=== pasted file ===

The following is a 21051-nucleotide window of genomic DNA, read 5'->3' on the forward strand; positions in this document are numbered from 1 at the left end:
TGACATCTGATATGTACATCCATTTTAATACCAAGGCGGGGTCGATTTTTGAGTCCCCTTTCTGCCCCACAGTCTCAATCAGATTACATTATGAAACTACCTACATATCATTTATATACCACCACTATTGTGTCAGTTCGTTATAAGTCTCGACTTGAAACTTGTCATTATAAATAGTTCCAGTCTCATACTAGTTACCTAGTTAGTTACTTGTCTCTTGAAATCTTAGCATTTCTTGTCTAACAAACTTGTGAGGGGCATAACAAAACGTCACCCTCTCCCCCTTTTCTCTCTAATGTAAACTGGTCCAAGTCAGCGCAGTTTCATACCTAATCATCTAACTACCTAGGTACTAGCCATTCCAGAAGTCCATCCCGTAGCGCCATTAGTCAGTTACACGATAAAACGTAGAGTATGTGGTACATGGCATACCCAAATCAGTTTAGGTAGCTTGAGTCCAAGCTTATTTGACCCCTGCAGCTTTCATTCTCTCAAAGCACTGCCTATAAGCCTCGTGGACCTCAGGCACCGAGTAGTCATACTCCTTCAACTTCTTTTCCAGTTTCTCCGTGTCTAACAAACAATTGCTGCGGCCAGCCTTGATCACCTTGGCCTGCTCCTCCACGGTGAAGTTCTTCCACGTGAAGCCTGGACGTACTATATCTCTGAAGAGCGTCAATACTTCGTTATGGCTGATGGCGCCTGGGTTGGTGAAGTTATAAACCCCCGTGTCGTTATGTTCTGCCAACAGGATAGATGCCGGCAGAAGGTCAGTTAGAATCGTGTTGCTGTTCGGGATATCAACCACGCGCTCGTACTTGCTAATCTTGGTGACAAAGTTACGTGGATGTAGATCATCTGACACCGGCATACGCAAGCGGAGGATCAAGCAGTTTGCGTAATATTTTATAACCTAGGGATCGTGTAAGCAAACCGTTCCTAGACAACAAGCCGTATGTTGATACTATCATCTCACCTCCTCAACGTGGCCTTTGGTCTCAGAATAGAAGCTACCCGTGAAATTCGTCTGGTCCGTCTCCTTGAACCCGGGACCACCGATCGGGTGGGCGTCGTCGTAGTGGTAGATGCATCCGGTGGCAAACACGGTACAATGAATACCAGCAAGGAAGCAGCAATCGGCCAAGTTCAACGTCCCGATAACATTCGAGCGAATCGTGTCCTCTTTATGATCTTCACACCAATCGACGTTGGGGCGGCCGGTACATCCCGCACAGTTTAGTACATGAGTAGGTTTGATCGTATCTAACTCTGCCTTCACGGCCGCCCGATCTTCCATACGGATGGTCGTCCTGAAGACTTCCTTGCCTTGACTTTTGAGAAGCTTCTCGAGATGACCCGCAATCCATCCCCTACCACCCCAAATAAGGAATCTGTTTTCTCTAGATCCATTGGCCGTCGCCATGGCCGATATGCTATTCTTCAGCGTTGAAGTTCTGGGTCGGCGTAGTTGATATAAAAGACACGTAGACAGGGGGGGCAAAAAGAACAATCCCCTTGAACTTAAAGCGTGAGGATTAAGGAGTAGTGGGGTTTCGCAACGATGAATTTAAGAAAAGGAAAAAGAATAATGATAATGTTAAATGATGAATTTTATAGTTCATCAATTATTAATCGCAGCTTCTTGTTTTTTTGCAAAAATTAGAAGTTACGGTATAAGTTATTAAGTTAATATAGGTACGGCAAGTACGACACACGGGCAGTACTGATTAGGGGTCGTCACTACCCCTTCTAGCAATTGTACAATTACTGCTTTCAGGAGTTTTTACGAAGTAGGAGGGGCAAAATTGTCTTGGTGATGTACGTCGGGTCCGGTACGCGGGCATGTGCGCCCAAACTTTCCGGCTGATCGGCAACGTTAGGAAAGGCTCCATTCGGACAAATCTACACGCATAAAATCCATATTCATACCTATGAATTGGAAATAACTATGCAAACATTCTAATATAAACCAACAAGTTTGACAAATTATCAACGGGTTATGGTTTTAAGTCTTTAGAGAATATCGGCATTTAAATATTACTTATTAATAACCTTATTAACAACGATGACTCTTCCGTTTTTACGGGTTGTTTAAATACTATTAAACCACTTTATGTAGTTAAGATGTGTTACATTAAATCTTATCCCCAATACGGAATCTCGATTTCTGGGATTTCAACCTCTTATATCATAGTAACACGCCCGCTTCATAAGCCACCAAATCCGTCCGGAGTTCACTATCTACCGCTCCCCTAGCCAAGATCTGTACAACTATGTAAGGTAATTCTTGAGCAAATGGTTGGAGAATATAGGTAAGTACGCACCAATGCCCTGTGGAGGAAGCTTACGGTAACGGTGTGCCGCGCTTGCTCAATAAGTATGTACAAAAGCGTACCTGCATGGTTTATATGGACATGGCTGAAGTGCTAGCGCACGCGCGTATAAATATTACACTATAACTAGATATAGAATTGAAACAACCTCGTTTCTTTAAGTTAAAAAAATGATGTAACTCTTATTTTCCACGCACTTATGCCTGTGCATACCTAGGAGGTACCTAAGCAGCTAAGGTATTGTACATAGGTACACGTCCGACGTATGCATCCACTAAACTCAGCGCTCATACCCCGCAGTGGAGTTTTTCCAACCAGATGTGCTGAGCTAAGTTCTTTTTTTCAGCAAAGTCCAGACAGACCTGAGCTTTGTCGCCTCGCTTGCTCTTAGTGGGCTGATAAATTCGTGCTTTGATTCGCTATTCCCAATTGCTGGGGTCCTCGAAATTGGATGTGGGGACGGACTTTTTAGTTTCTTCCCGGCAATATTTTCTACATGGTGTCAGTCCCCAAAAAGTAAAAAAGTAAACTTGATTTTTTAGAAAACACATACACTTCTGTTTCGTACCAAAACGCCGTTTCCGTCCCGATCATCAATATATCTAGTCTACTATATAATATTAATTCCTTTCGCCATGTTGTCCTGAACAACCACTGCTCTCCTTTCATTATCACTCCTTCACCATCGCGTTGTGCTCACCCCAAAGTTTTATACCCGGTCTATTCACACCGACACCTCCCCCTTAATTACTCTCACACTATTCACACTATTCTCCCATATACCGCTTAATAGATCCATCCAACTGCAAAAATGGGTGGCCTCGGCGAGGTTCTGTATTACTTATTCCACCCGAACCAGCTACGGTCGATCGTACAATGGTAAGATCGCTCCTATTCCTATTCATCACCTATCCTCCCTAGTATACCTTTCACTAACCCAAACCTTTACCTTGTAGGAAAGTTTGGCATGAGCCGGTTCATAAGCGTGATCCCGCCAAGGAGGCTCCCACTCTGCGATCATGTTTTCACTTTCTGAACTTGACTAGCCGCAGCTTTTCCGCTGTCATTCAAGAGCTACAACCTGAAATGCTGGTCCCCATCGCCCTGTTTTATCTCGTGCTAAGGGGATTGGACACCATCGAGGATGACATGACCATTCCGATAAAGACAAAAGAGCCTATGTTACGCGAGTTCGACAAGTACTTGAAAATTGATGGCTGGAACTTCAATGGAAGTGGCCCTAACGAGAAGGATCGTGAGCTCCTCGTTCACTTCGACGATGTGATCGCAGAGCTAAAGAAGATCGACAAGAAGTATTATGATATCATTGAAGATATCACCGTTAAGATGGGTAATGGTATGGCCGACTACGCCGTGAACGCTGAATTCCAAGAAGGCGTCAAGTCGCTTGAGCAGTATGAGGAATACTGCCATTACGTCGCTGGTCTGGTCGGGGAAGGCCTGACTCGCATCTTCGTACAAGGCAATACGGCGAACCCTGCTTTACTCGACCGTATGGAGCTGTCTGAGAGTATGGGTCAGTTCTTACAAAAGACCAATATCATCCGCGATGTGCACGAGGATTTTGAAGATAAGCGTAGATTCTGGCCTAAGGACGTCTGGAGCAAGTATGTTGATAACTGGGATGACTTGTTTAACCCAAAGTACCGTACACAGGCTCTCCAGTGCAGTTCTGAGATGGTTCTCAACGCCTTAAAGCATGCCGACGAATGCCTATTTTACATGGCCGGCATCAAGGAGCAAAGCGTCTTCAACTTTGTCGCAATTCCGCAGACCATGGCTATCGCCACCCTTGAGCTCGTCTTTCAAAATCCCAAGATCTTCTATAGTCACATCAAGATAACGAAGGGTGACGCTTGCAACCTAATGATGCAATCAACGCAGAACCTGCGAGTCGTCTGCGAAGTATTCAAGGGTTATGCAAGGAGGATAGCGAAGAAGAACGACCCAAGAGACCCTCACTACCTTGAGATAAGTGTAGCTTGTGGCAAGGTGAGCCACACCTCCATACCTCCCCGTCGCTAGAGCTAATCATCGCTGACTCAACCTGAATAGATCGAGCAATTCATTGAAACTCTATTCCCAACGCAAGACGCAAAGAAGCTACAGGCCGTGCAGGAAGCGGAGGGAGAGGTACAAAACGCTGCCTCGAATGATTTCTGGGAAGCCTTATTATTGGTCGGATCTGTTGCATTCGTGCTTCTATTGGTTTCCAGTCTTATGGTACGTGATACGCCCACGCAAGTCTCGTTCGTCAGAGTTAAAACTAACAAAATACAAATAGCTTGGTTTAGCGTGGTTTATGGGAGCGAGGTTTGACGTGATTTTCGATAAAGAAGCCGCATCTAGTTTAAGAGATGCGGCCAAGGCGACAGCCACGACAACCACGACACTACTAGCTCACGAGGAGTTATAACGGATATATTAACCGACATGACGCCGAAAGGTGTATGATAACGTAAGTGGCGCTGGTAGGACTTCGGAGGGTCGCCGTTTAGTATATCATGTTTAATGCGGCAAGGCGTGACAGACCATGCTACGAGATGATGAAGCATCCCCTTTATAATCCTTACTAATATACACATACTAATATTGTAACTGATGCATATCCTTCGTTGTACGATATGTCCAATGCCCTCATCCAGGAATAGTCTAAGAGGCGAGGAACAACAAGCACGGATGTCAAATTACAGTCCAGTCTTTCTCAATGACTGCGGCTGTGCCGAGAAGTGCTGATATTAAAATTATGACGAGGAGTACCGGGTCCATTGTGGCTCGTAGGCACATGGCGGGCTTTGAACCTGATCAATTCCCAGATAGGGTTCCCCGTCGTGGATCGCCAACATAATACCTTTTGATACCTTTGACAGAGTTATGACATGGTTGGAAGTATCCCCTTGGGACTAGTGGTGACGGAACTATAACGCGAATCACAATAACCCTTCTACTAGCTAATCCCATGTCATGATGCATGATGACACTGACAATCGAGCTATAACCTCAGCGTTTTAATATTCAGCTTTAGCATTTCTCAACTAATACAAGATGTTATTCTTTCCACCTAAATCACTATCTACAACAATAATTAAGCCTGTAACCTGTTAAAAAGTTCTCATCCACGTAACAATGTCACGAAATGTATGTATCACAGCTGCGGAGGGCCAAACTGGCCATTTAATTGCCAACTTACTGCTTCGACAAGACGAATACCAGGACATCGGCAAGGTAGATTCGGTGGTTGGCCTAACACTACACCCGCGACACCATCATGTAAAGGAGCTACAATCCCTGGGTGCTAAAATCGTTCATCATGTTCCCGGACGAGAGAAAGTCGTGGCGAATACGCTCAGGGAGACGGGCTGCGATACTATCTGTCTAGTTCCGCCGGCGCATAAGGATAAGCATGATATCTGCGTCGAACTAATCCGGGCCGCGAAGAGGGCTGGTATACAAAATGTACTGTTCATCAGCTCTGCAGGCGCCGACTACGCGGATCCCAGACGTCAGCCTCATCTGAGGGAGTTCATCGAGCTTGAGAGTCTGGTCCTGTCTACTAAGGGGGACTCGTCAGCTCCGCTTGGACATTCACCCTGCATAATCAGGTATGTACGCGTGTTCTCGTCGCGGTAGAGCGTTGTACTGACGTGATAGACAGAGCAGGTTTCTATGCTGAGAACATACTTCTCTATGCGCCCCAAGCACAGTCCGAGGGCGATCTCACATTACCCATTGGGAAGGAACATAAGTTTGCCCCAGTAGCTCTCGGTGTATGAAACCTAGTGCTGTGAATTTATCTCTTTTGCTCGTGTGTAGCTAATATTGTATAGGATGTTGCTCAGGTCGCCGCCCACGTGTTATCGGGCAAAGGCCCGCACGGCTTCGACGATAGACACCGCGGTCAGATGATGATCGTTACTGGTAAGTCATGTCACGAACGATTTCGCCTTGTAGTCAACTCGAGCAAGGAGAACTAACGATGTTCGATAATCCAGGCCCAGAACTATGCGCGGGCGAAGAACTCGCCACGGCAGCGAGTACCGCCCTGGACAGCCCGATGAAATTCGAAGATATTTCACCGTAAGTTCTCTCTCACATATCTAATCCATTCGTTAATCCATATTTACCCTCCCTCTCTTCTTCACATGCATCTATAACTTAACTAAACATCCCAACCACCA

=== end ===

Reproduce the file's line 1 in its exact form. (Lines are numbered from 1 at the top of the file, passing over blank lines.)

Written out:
The following is a 21051-nucleotide window of genomic DNA, read 5'->3' on the forward strand; positions in this document are numbered from 1 at the left end: